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C3: The lowest class of fitness in the British army; the term evolved into slang for something useless.

CA: corps d'armee, French army corps.

Cable: Telephone cable.

Cable-Trench: A deep trench dug just to carry telephone cables.

Cadre: A battalion's reserve of officers and men who hung back during an attack; there were enough to operate as an effective unit if the main attack was wiped out. Also known as First Reinforcements or Battle Surplus.

Cage: Prisoner of war camp.

Cagoule: French smoke helmet.

Calendrier : French 'racquet' grenade.

Camion : French lorry.

Camouflet : In counter-mining operations, the chamber and mine used to detonate and fill in enemy tunnels.

Camp à cheval : French for a camp or base positioned next to a river.

Canary: British instructor temporarily working at a base instead of the front lines; named after the yellow brassard they wore.

Cap comforter: Woollen stocking cap.

Carnet B: French list of 'disruptive' individuals, including spies, pacifists and political radicals, who were to be arrested in the event of a war. The list was never used and 80% of those on it joined the armed forces.

Case shot: Anti-personal artillery shell, usually filled with shrapnel, chain or pellets and fired at short range.

Casque Adrian : Adrian Helmet.

Cat: A tractor.

Caudron G-III: Unarmed French reconnaissance biplane in use at the war’s beginning.

Caudron G-IV: French reconnaissance/bomber plane introduced in November 1915; also used by Britain and Italy.

Caudron R-11: French escort fighter/light bomber planes introduced in 1918.

CB: 'Confined to Barracks', military punishment.

CCS: Casualty Clearing Station.

CD: 'C Department' of the German War Ministry; actually War and Pensions.

C de G: Croix de Guerre.

CED: Corps Expéditionnaire des Dardanelles, the French Expeditionary Force to the Dardanelles.

CEF: Canadian Expeditionary Force.

CEP: Corpo Expedicionario Portugués, Portuguese Expeditionary Force of the Western Front.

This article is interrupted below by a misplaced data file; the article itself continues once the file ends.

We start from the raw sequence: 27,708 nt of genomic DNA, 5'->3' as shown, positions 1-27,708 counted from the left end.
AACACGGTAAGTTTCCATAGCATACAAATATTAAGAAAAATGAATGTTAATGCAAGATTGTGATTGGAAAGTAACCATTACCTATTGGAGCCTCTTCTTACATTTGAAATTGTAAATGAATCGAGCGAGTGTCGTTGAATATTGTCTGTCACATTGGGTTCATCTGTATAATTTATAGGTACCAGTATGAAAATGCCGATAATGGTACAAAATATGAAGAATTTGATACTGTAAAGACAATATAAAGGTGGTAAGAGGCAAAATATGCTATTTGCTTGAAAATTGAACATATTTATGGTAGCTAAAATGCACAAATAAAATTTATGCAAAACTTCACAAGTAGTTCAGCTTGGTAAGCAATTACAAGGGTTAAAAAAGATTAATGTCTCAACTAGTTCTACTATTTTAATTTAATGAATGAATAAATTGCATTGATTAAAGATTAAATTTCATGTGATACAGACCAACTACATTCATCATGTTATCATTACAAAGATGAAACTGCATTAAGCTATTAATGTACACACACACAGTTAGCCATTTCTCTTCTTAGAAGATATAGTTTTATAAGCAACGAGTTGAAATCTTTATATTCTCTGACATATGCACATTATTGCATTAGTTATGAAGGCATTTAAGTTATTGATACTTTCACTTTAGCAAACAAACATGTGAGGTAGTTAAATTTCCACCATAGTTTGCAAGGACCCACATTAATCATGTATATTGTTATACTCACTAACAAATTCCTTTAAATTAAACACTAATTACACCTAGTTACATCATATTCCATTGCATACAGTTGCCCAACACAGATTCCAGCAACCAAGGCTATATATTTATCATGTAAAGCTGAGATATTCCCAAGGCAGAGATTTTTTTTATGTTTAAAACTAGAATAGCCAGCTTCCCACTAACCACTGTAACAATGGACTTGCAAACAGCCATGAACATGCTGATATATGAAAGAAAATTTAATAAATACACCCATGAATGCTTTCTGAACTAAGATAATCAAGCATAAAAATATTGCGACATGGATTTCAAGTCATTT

CES: Commisioned Escort Ship; a civilian craft requisitioned, armed and out into military service, but smaller than an AMC.

Central Powers: Initially the alliance of Germany and Austria-Hungary, the name deriving from the nations' geographic position down the centre of Europe. The term later expanded to include Ottoman Empire and Bulgaria when they joined the alliance.

CGT: Confédération Générale du Travail, General Confederation of Labour in France.

CGS: Chief of General Staff.

CHA: Commander, Heavy Artillery.

Chambre de repos : French dugout.

Char: British slang for tea.

Char d'assaut : French tank or armoured vehicle.

Charger: The clip holding rounds for insertion into a magazine rifle.

Charpoy: Bed.

Chats: Australian nickname for lice.

Chaser(s) : US nickname for the French Chasseurs Alpins (mountain infantry).

Chauchat: French 8mm light machine gun which became the French army’s close support weapon; also used by the early AEF.

Cheminement: French 'approach' trench.

Cherb: British colloquialism for beer.

Cherry Nobs: Slang British Military Police, after their red caps.

Chevron: Marks of rank and position on the uniforms of the British army.

Chinese Attack: A fake attack whereby an artillery bombardment would, usually prompting enemy troops to rush out from cover to man their trenches against an expected attack, whereby the artillery would begin again.

Chink: British slang for Chinese.

Chipperow: British slang for 'be quiet' or 'shut up'.

Chit: British term for a written message.

Chloride of Lime: Chemical used to purify water in trenches.